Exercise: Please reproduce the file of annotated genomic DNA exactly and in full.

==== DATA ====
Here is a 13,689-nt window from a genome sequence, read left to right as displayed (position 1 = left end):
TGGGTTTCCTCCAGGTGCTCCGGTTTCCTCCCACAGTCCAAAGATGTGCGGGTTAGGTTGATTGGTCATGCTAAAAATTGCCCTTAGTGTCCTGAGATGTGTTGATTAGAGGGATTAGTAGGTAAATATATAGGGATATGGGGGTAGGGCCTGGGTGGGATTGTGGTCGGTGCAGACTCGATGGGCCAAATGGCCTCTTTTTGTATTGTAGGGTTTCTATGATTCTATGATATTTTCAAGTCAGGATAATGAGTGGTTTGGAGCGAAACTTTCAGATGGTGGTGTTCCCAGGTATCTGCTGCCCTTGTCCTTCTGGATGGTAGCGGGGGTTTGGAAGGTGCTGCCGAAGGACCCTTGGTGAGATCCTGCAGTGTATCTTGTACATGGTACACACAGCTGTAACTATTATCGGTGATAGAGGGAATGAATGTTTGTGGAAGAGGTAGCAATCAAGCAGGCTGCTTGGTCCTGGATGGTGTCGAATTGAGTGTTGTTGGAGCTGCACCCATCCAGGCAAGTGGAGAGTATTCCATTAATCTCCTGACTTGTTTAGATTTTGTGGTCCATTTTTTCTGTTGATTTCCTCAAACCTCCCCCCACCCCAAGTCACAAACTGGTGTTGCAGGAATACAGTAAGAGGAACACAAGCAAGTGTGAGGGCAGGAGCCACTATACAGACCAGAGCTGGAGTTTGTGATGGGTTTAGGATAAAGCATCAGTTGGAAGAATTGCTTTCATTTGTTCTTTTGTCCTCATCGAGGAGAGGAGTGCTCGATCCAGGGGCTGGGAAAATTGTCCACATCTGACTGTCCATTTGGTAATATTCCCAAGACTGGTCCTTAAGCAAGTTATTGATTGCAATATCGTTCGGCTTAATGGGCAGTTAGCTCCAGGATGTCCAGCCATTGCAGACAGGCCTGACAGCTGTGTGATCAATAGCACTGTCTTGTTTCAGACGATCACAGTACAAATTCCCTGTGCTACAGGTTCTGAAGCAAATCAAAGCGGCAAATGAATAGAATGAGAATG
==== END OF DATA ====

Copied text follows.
Here is a 13,689-nt window from a genome sequence, read left to right as displayed (position 1 = left end):
TGGGTTTCCTCCAGGTGCTCCGGTTTCCTCCCACAGTCCAAAGATGTGCGGGTTAGGTTGATTGGTCATGCTAAAAATTGCCCTTAGTGTCCTGAGATGTGTTGATTAGAGGGATTAGTAGGTAAATATATAGGGATATGGGGGTAGGGCCTGGGTGGGATTGTGGTCGGTGCAGACTCGATGGGCCAAATGGCCTCTTTTTGTATTGTAGGGTTTCTATGATTCTATGATATTTTCAAGTCAGGATAATGAGTGGTTTGGAGCGAAACTTTCAGATGGTGGTGTTCCCAGGTATCTGCTGCCCTTGTCCTTCTGGATGGTAGCGGGGGTTTGGAAGGTGCTGCCGAAGGACCCTTGGTGAGATCCTGCAGTGTATCTTGTACATGGTACACACAGCTGTAACTATTATCGGTGATAGAGGGAATGAATGTTTGTGGAAGAGGTAGCAATCAAGCAGGCTGCTTGGTCCTGGATGGTGTCGAATTGAGTGTTGTTGGAGCTGCACCCATCCAGGCAAGTGGAGAGTATTCCATTAATCTCCTGACTTGTTTAGATTTTGTGGTCCATTTTTTCTGTTGATTTCCTCAAACCTCCCCCCACCCCAAGTCACAAACTGGTGTTGCAGGAATACAGTAAGAGGAACACAAGCAAGTGTGAGGGCAGGAGCCACTATACAGACCAGAGCTGGAGTTTGTGATGGGTTTAGGATAAAGCATCAGTTGGAAGAATTGCTTTCATTTGTTCTTTTGTCCTCATCGAGGAGAGGAGTGCTCGATCCAGGGGCTGGGAAAATTGTCCACATCTGACTGTCCATTTGGTAATATTCCCAAGACTGGTCCTTAAGCAAGTTATTGATTGCAATATCGTTCGGCTTAATGGGCAGTTAGCTCCAGGATGTCCAGCCATTGCAGACAGGCCTGACAGCTGTGTGATCAATAGCACTGTCTTGTTTCAGACGATCACAGTACAAATTCCCTGTGCTACAGGTTCTGAAGCAAATCAAAGCGGCAAATGAATAGAATGAGAATG